Iran’s foreign minister rejected a US offer of direct talks on Iraq Friday and warned his country would retaliate against any American attack as Tehran hardened its position against international pressure to stop uranium enrichment.
Foreign Minister Manouchehr Mottaki also got a boost from his Iraqi counterpart, who said Iran has the right to peaceful nuclear research, a stance that runs counter to US efforts to force Tehran to stop all nuclear activities amid fears it is seeking to develop atomic weapons.
Mottaki said Iran had decided to hold talks with Washington on Iraq but changed its mind because he said the Americans had raised “other issues.”
He did not elaborate, but the two sides have been sparring over Iran’s nuclear program and Tehran reportedly wants to talk directly to the US on that subject as well.
His visit, which came nearly a week after the new Iraqi government took office, was only the second by a high-level Iranian delegation since Saddam Hussein was ousted in April 2003.
‘Iran has the right to research in nuclear power’
The Iranians and the US had expressed willingness earlier this year to hold meetings on how to stabilize war-torn Iraq.
“We have considered this and decided to have such a direct talk in the framework of the issue of Iraq,” Mottaki said during a news conference with Iraqi Foreign Minister Hoshyar Zebari.
“Unfortunately, the American side tried to use this decision as propaganda and they raised some other issues. They tried to create a negative atmosphere and that is why the decision that was taken for the time being is suspended,” he added.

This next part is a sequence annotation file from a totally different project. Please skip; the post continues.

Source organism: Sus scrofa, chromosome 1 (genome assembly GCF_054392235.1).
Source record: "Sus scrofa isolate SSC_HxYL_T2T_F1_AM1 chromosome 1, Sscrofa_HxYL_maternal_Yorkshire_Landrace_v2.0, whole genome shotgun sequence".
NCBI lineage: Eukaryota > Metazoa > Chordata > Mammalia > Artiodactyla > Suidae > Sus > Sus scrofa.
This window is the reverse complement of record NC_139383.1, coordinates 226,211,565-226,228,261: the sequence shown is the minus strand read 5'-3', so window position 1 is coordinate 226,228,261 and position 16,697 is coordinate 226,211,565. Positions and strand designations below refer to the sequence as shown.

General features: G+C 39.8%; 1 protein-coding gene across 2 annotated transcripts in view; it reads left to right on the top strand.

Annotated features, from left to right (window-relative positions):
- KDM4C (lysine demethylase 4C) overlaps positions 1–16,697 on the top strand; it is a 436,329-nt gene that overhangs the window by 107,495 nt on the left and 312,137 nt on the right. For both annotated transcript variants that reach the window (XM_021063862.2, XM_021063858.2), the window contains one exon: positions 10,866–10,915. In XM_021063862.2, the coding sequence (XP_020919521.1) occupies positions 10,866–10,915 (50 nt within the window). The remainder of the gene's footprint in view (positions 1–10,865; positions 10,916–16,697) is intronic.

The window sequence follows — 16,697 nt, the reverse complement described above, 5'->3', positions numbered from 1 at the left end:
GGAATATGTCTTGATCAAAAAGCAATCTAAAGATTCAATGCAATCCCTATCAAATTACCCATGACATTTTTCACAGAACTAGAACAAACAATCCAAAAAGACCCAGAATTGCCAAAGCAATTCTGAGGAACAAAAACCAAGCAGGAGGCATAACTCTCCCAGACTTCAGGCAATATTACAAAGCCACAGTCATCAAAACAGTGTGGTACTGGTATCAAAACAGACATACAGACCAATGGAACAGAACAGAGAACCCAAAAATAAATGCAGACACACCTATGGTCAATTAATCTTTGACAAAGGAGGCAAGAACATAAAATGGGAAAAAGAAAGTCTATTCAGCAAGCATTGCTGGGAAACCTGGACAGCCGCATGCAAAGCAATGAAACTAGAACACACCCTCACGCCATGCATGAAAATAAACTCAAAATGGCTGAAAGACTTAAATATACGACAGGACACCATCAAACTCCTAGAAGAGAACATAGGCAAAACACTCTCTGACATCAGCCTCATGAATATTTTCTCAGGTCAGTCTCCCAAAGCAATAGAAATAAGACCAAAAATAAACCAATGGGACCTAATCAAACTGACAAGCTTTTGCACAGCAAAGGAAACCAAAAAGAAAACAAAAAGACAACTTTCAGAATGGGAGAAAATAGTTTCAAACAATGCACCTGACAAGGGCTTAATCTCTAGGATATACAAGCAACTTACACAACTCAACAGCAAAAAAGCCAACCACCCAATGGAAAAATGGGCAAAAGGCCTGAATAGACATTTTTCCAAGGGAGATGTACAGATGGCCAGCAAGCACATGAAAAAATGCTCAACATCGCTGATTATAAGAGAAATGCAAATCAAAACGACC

The foreign minister later said Iran would strike back against any US attack.
“In case the Americans attack Iran anywhere, Iran will respond to the attack,” he said.
Zebari said the Iraqis wanted a Middle East safe from weapons of mass destruction, but he stressed Iran’s right to develop nuclear energy.
“We believe that Iran has the right to research in nuclear power for peaceful purposes,” he told reporters.
US Ambassador Zalmay Khalilzad said Sunday that he was ready to talk with the Iranians about their relationship with the neighboring country. And Secretary of State Condoleezza Rice went on Arab television Tuesday to say Washington recognizes Iran’s role in Iraq, as long as it is constructive.
Tehran has long publicly rejected one-on-one talks with the nation it calls the “Great Satan.” But Iran wants to maintain its influence with majority Shiite Muslims in Iraq and is desperate to avoid possible UN Security Council sanctions over its nuclear program.